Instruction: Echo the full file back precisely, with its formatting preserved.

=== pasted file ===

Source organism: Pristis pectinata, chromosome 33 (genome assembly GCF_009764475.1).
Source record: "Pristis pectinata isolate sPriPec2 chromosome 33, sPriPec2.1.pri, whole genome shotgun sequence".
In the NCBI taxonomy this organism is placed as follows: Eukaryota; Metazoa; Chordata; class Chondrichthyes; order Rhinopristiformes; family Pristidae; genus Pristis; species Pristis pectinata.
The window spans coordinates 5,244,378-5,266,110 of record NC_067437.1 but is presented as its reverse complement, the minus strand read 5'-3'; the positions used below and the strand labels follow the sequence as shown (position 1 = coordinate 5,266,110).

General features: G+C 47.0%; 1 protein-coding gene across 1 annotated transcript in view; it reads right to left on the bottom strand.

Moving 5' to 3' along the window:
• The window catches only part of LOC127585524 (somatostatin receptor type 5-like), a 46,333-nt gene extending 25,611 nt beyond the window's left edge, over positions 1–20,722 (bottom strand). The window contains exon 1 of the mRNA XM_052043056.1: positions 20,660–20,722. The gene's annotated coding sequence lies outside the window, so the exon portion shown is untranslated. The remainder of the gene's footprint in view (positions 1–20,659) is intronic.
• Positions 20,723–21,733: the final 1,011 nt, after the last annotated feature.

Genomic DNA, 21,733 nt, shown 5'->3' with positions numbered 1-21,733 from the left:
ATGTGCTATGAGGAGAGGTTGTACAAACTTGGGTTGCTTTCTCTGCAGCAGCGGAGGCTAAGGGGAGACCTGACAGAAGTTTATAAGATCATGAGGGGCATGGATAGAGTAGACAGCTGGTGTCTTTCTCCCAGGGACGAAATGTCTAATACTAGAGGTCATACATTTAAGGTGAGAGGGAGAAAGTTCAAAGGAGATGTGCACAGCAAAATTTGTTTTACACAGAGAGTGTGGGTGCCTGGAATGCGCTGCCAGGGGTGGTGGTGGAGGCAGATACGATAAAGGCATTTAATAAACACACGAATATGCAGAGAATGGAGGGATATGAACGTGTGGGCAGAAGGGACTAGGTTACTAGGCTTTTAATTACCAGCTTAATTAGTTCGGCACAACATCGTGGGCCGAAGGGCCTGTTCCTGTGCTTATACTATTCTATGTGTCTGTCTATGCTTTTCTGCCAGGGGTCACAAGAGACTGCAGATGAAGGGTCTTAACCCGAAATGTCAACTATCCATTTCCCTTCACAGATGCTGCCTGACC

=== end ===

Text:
Source organism: Pristis pectinata, chromosome 33 (genome assembly GCF_009764475.1).
Source record: "Pristis pectinata isolate sPriPec2 chromosome 33, sPriPec2.1.pri, whole genome shotgun sequence".
In the NCBI taxonomy this organism is placed as follows: Eukaryota; Metazoa; Chordata; class Chondrichthyes; order Rhinopristiformes; family Pristidae; genus Pristis; species Pristis pectinata.
The window spans coordinates 5,244,378-5,266,110 of record NC_067437.1 but is presented as its reverse complement, the minus strand read 5'-3'; the positions used below and the strand labels follow the sequence as shown (position 1 = coordinate 5,266,110).

General features: G+C 47.0%; 1 protein-coding gene across 1 annotated transcript in view; it reads right to left on the bottom strand.

Moving 5' to 3' along the window:
• The window catches only part of LOC127585524 (somatostatin receptor type 5-like), a 46,333-nt gene extending 25,611 nt beyond the window's left edge, over positions 1–20,722 (bottom strand). The window contains exon 1 of the mRNA XM_052043056.1: positions 20,660–20,722. The gene's annotated coding sequence lies outside the window, so the exon portion shown is untranslated. The remainder of the gene's footprint in view (positions 1–20,659) is intronic.
• Positions 20,723–21,733: the final 1,011 nt, after the last annotated feature.

Genomic DNA, 21,733 nt, shown 5'->3' with positions numbered 1-21,733 from the left:
ATGTGCTATGAGGAGAGGTTGTACAAACTTGGGTTGCTTTCTCTGCAGCAGCGGAGGCTAAGGGGAGACCTGACAGAAGTTTATAAGATCATGAGGGGCATGGATAGAGTAGACAGCTGGTGTCTTTCTCCCAGGGACGAAATGTCTAATACTAGAGGTCATACATTTAAGGTGAGAGGGAGAAAGTTCAAAGGAGATGTGCACAGCAAAATTTGTTTTACACAGAGAGTGTGGGTGCCTGGAATGCGCTGCCAGGGGTGGTGGTGGAGGCAGATACGATAAAGGCATTTAATAAACACACGAATATGCAGAGAATGGAGGGATATGAACGTGTGGGCAGAAGGGACTAGGTTACTAGGCTTTTAATTACCAGCTTAATTAGTTCGGCACAACATCGTGGGCCGAAGGGCCTGTTCCTGTGCTTATACTATTCTATGTGTCTGTCTATGCTTTTCTGCCAGGGGTCACAAGAGACTGCAGATGAAGGGTCTTAACCCGAAATGTCAACTATCCATTTCCCTTCACAGATGCTGCCTGACC